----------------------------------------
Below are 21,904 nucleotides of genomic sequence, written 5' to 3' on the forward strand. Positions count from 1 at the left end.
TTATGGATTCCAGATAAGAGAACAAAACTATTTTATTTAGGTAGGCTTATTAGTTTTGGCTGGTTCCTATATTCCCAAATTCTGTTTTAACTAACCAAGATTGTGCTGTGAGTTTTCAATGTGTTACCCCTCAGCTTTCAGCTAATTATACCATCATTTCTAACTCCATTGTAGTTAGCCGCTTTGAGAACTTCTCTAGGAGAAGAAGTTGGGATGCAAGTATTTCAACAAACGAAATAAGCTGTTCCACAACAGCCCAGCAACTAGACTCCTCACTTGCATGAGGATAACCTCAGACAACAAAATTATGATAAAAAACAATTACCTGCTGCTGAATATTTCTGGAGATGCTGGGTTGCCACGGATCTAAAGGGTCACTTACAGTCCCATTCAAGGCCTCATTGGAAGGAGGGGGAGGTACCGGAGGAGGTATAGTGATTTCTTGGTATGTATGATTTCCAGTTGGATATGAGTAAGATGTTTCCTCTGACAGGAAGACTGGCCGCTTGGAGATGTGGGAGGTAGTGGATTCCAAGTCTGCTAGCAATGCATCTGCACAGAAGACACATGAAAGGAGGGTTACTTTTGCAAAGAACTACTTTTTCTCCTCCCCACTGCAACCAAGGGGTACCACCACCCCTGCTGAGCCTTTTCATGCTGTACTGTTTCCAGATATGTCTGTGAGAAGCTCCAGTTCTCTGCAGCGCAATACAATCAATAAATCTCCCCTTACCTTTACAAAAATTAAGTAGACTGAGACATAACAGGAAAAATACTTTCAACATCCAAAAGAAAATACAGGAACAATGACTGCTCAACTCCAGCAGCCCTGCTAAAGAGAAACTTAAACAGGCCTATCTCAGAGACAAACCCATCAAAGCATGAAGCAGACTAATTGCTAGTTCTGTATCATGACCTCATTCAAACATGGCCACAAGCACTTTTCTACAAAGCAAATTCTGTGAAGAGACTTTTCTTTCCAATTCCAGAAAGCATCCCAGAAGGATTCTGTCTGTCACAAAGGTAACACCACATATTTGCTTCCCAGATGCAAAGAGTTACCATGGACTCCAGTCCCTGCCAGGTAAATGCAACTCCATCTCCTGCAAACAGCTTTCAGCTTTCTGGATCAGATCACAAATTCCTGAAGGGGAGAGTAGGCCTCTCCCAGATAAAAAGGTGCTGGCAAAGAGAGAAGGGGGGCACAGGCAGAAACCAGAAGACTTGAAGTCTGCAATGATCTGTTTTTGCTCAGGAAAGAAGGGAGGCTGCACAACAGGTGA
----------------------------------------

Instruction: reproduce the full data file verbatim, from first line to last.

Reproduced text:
Below are 21,904 nucleotides of genomic sequence, written 5' to 3' on the forward strand. Positions count from 1 at the left end.
TTATGGATTCCAGATAAGAGAACAAAACTATTTTATTTAGGTAGGCTTATTAGTTTTGGCTGGTTCCTATATTCCCAAATTCTGTTTTAACTAACCAAGATTGTGCTGTGAGTTTTCAATGTGTTACCCCTCAGCTTTCAGCTAATTATACCATCATTTCTAACTCCATTGTAGTTAGCCGCTTTGAGAACTTCTCTAGGAGAAGAAGTTGGGATGCAAGTATTTCAACAAACGAAATAAGCTGTTCCACAACAGCCCAGCAACTAGACTCCTCACTTGCATGAGGATAACCTCAGACAACAAAATTATGATAAAAAACAATTACCTGCTGCTGAATATTTCTGGAGATGCTGGGTTGCCACGGATCTAAAGGGTCACTTACAGTCCCATTCAAGGCCTCATTGGAAGGAGGGGGAGGTACCGGAGGAGGTATAGTGATTTCTTGGTATGTATGATTTCCAGTTGGATATGAGTAAGATGTTTCCTCTGACAGGAAGACTGGCCGCTTGGAGATGTGGGAGGTAGTGGATTCCAAGTCTGCTAGCAATGCATCTGCACAGAAGACACATGAAAGGAGGGTTACTTTTGCAAAGAACTACTTTTTCTCCTCCCCACTGCAACCAAGGGGTACCACCACCCCTGCTGAGCCTTTTCATGCTGTACTGTTTCCAGATATGTCTGTGAGAAGCTCCAGTTCTCTGCAGCGCAATACAATCAATAAATCTCCCCTTACCTTTACAAAAATTAAGTAGACTGAGACATAACAGGAAAAATACTTTCAACATCCAAAAGAAAATACAGGAACAATGACTGCTCAACTCCAGCAGCCCTGCTAAAGAGAAACTTAAACAGGCCTATCTCAGAGACAAACCCATCAAAGCATGAAGCAGACTAATTGCTAGTTCTGTATCATGACCTCATTCAAACATGGCCACAAGCACTTTTCTACAAAGCAAATTCTGTGAAGAGACTTTTCTTTCCAATTCCAGAAAGCATCCCAGAAGGATTCTGTCTGTCACAAAGGTAACACCACATATTTGCTTCCCAGATGCAAAGAGTTACCATGGACTCCAGTCCCTGCCAGGTAAATGCAACTCCATCTCCTGCAAACAGCTTTCAGCTTTCTGGATCAGATCACAAATTCCTGAAGGGGAGAGTAGGCCTCTCCCAGATAAAAAGGTGCTGGCAAAGAGAGAAGGGGGGCACAGGCAGAAACCAGAAGACTTGAAGTCTGCAATGATCTGTTTTTGCTCAGGAAAGAAGGGAGGCTGCACAACAGGTGA